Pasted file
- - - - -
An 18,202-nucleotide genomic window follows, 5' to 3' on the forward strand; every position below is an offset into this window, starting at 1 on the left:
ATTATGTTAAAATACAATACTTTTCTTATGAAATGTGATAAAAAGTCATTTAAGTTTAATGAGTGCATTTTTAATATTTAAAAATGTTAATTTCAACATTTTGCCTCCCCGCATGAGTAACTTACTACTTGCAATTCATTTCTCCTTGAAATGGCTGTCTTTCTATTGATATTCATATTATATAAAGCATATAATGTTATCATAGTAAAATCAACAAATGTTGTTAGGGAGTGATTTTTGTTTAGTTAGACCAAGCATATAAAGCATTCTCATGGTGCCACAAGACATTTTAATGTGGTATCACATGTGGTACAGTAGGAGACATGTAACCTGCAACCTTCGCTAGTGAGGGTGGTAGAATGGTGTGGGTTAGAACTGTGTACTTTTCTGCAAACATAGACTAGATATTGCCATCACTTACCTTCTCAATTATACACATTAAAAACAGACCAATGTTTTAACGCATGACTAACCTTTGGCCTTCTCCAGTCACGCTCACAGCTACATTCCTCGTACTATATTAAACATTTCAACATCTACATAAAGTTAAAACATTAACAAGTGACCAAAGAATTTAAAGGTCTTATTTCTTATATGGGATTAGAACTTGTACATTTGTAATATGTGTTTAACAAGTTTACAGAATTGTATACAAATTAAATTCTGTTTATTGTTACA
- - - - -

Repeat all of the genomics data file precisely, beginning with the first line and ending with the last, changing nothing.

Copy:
An 18,202-nucleotide genomic window follows, 5' to 3' on the forward strand; every position below is an offset into this window, starting at 1 on the left:
ATTATGTTAAAATACAATACTTTTCTTATGAAATGTGATAAAAAGTCATTTAAGTTTAATGAGTGCATTTTTAATATTTAAAAATGTTAATTTCAACATTTTGCCTCCCCGCATGAGTAACTTACTACTTGCAATTCATTTCTCCTTGAAATGGCTGTCTTTCTATTGATATTCATATTATATAAAGCATATAATGTTATCATAGTAAAATCAACAAATGTTGTTAGGGAGTGATTTTTGTTTAGTTAGACCAAGCATATAAAGCATTCTCATGGTGCCACAAGACATTTTAATGTGGTATCACATGTGGTACAGTAGGAGACATGTAACCTGCAACCTTCGCTAGTGAGGGTGGTAGAATGGTGTGGGTTAGAACTGTGTACTTTTCTGCAAACATAGACTAGATATTGCCATCACTTACCTTCTCAATTATACACATTAAAAACAGACCAATGTTTTAACGCATGACTAACCTTTGGCCTTCTCCAGTCACGCTCACAGCTACATTCCTCGTACTATATTAAACATTTCAACATCTACATAAAGTTAAAACATTAACAAGTGACCAAAGAATTTAAAGGTCTTATTTCTTATATGGGATTAGAACTTGTACATTTGTAATATGTGTTTAACAAGTTTACAGAATTGTATACAAATTAAATTCTGTTTATTGTTACA